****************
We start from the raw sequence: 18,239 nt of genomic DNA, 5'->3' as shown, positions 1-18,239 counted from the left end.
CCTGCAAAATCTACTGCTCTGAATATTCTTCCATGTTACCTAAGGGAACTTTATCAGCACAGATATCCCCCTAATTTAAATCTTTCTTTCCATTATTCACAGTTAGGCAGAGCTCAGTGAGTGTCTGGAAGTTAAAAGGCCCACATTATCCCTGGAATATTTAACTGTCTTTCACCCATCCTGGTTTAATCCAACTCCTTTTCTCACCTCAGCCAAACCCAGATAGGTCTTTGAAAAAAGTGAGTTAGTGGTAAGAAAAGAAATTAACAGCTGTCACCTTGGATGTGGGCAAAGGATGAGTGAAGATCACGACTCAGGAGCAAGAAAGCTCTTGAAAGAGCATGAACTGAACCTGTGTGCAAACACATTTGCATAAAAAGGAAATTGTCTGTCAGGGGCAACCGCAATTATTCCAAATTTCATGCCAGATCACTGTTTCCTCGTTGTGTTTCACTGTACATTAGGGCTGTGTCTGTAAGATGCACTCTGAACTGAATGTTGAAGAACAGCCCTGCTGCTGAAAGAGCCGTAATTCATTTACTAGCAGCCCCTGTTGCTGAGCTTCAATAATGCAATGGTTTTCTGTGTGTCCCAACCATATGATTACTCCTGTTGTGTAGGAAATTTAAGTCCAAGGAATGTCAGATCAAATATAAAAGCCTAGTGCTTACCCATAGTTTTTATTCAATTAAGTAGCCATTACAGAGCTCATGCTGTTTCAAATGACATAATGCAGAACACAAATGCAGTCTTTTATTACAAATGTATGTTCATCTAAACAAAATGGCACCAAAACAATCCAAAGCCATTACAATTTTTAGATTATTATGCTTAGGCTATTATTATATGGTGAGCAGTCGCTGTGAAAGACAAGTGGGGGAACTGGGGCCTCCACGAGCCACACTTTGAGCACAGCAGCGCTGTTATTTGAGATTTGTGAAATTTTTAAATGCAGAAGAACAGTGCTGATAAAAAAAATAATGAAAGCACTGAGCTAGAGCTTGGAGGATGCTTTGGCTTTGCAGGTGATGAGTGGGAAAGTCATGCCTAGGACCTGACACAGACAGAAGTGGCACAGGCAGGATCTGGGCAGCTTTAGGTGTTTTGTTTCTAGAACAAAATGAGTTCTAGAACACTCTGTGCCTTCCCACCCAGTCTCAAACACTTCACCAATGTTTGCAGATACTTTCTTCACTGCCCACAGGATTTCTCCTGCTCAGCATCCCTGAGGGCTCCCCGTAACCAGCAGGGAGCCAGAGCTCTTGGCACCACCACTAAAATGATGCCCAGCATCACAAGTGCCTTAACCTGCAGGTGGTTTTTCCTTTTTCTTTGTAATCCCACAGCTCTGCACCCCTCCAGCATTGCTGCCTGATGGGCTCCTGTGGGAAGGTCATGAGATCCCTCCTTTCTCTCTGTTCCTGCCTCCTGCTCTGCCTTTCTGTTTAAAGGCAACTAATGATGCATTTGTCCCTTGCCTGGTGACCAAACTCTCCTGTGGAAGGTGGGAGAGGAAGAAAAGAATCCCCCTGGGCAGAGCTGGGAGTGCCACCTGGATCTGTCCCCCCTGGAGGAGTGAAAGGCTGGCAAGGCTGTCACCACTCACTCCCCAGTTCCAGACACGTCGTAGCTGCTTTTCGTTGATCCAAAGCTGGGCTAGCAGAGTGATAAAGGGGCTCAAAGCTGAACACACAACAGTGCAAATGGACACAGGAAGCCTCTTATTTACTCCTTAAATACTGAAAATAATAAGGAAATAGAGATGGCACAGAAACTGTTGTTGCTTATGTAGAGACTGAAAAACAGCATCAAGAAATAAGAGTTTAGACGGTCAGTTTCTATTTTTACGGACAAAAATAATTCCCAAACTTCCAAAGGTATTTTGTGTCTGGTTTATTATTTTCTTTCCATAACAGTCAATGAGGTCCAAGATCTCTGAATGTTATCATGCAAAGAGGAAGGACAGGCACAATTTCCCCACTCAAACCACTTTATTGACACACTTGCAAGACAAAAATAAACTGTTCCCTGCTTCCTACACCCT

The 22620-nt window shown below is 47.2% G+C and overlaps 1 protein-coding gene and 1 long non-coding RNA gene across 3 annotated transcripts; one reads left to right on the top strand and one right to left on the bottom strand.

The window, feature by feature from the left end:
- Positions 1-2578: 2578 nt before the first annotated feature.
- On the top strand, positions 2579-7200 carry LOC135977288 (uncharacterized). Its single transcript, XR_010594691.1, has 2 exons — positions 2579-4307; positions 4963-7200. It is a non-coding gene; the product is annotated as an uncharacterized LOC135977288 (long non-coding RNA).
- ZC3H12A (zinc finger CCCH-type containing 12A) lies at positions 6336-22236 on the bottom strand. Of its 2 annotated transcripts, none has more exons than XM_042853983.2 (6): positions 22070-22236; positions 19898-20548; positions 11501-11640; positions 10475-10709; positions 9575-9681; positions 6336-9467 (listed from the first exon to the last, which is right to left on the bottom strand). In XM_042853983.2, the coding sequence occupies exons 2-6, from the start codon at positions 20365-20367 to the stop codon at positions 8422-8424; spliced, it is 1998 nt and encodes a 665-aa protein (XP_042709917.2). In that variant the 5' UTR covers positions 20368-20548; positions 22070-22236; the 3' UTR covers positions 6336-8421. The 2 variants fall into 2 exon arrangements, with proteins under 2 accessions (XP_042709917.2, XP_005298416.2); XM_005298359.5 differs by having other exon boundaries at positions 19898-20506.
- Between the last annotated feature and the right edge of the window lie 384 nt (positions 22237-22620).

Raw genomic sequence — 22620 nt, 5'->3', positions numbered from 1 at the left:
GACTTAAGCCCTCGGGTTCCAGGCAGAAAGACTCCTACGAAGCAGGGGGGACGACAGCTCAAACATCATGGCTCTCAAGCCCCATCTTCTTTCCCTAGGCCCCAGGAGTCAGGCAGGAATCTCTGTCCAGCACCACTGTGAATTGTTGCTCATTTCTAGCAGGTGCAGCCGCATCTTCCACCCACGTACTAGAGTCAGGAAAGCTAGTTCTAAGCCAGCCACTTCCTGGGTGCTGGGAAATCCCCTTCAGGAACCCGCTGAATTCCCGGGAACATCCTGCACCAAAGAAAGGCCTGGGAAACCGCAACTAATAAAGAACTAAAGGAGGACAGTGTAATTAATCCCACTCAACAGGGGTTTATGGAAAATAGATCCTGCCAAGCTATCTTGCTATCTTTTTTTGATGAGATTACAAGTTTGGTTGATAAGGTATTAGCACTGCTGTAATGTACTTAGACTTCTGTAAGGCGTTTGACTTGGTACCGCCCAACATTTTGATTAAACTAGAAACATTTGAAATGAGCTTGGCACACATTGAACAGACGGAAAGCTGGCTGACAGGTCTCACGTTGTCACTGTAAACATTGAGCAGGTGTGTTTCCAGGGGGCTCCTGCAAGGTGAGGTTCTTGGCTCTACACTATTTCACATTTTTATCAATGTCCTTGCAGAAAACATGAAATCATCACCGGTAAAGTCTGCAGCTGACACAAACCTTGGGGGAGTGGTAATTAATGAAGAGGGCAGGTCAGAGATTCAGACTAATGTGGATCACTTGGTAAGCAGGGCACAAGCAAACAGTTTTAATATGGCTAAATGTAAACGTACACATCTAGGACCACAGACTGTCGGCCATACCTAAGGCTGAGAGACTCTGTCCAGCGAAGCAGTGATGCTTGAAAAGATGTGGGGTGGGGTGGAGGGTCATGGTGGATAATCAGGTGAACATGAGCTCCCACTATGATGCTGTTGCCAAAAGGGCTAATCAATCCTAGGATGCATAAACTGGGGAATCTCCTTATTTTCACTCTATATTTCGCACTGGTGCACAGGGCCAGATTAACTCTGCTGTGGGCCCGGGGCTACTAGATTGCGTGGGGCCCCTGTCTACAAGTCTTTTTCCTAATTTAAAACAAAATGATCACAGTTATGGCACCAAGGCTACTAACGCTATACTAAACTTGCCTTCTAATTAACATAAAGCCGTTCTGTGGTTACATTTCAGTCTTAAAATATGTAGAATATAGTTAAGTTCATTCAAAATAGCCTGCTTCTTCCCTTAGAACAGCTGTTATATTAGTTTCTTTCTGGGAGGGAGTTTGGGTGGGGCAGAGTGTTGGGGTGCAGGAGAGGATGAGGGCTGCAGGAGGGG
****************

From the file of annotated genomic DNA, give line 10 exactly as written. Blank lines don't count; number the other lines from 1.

GACTTAAGCCCTCGGGTTCCAGGCAGAAAGACTCCTACGAAGCAGGGGGGACGACAGCTCAAACATCATGGCTCTCAAGCCCCATCTTCTTTCCCTAGGCCCCAGGAGTCAGGCAGGAATCTCTGTCCAGCACCACTGTGAATTGTTGCTCATTTCTAGCAGGTGCAGCCGCATCTTCCACCCACGTACTAGAGTCAGGAAAGCTAGTTCTAAGCCAGCCACTTCCTGGGTGCTGGGAAATCCCCTTCAGGAACCCGCTGAATTCCCGGGAACATCCTGCACCAAAGAAAGGCCTGGGAAACCGCAACTAATAAAGAACTAAAGGAGGACAGTGTAATTAATCCCACTCAACAGGGGTTTATGGAAAATAGATCCTGCCAAGCTATCTTGCTATCTTTTTTTGATGAGATTACAAGTTTGGTTGATAAGGTATTAGCACTGCTGTAATGTACTTAGACTTCTGTAAGGCGTTTGACTTGGTACCGCCCAACATTTTGATTAAACTAGAAACATTTGAAATGAGCTTGGCACACATTGAACAGACGGAAAGCTGGCTGACAGGTCTCACGTTGTCACTGTAAACATTGAGCAGGTGTGTTTCCAGGGGGCTCCTGCAAGGTGAGGTTCTTGGCTCTACACTATTTCACATTTTTATCAATGTCCTTGCAGAAAACATGAAATCATCACCGGTAAAGTCTGCAGCTGACACAAACCTTGGGGGAGTGGTAATTAATGAAGAGGGCAGGTCAGAGATTCAGACTAATGTGGATCACTTGGTAAGCAGGGCACAAGCAAACAGTTTTAATATGGCTAAATGTAAACGTACACATCTAGGACCACAGACTGTCGGCCATACCTAAGGCTGAGAGACTCTGTCCAGCGAAGCAGTGATGCTTGAAAAGATGTGGGGTGGGGTGGAGGGTCATGGTGGATAATCAGGTGAACATGAGCTCCCACTATGATGCTGTTGCCAAAAGGGCTAATCAATCCTAGGATGCATAAACTGGGGAATCTCCTTATTTTCACTCTATATTTCGCACTGGTGCACAGGGCCAGATTAACTCTGCTGTGGGCCCGGGGCTACTAGATTGCGTGGGGCCCCTGTCTACAAGTCTTTTTCCTAATTTAAAACAAAATGATCACAGTTATGGCACCAAGGCTACTAACGCTATACTAAACTTGCCTTCTAATTAACATAAAGCCGTTCTGTGGTTACATTTCAGTCTTAAAATATGTAGAATATAGTTAAGTTCATTCAAAATAGCCTGCTTCTTCCCTTAGAACAGCTGTTATATTAGTTTCTTTCTGGGAGGGAGTTTGGGTGGGGCAGAGTGTTGGGGTGCAGGAGAGGATGAGGGCTGCAGGAGGGG